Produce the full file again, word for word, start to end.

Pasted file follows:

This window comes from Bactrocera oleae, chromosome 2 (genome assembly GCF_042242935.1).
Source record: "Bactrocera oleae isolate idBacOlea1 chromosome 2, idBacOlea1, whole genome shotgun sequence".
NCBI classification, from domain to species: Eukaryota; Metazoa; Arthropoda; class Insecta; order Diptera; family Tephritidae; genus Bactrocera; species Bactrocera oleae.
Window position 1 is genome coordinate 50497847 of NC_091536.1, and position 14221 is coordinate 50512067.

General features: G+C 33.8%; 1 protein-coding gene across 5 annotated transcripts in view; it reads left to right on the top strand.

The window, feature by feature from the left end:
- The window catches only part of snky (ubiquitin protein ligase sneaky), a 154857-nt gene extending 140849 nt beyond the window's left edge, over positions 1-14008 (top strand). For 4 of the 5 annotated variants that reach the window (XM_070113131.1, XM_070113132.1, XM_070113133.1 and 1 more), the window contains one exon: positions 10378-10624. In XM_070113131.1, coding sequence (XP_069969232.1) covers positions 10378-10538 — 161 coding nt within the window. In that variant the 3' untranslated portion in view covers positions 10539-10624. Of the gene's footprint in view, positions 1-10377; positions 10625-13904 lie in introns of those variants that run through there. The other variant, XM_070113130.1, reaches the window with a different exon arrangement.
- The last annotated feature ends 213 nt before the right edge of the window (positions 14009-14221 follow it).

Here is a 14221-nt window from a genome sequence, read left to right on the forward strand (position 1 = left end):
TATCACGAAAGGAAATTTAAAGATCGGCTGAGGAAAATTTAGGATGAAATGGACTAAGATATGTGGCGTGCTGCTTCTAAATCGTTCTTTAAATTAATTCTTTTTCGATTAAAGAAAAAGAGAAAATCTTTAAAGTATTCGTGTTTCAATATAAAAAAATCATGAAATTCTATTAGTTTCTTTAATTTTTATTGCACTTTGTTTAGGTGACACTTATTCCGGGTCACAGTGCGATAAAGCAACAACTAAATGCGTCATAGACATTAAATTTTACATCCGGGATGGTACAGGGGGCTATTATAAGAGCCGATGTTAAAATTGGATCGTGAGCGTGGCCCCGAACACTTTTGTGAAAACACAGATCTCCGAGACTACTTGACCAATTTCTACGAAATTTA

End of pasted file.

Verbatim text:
This window comes from Bactrocera oleae, chromosome 2 (genome assembly GCF_042242935.1).
Source record: "Bactrocera oleae isolate idBacOlea1 chromosome 2, idBacOlea1, whole genome shotgun sequence".
NCBI classification, from domain to species: Eukaryota; Metazoa; Arthropoda; class Insecta; order Diptera; family Tephritidae; genus Bactrocera; species Bactrocera oleae.
Window position 1 is genome coordinate 50497847 of NC_091536.1, and position 14221 is coordinate 50512067.

General features: G+C 33.8%; 1 protein-coding gene across 5 annotated transcripts in view; it reads left to right on the top strand.

The window, feature by feature from the left end:
- The window catches only part of snky (ubiquitin protein ligase sneaky), a 154857-nt gene extending 140849 nt beyond the window's left edge, over positions 1-14008 (top strand). For 4 of the 5 annotated variants that reach the window (XM_070113131.1, XM_070113132.1, XM_070113133.1 and 1 more), the window contains one exon: positions 10378-10624. In XM_070113131.1, coding sequence (XP_069969232.1) covers positions 10378-10538 — 161 coding nt within the window. In that variant the 3' untranslated portion in view covers positions 10539-10624. Of the gene's footprint in view, positions 1-10377; positions 10625-13904 lie in introns of those variants that run through there. The other variant, XM_070113130.1, reaches the window with a different exon arrangement.
- The last annotated feature ends 213 nt before the right edge of the window (positions 14009-14221 follow it).

Here is a 14221-nt window from a genome sequence, read left to right on the forward strand (position 1 = left end):
TATCACGAAAGGAAATTTAAAGATCGGCTGAGGAAAATTTAGGATGAAATGGACTAAGATATGTGGCGTGCTGCTTCTAAATCGTTCTTTAAATTAATTCTTTTTCGATTAAAGAAAAAGAGAAAATCTTTAAAGTATTCGTGTTTCAATATAAAAAAATCATGAAATTCTATTAGTTTCTTTAATTTTTATTGCACTTTGTTTAGGTGACACTTATTCCGGGTCACAGTGCGATAAAGCAACAACTAAATGCGTCATAGACATTAAATTTTACATCCGGGATGGTACAGGGGGCTATTATAAGAGCCGATGTTAAAATTGGATCGTGAGCGTGGCCCCGAACACTTTTGTGAAAACACAGATCTCCGAGACTACTTGACCAATTTCTACGAAATTTA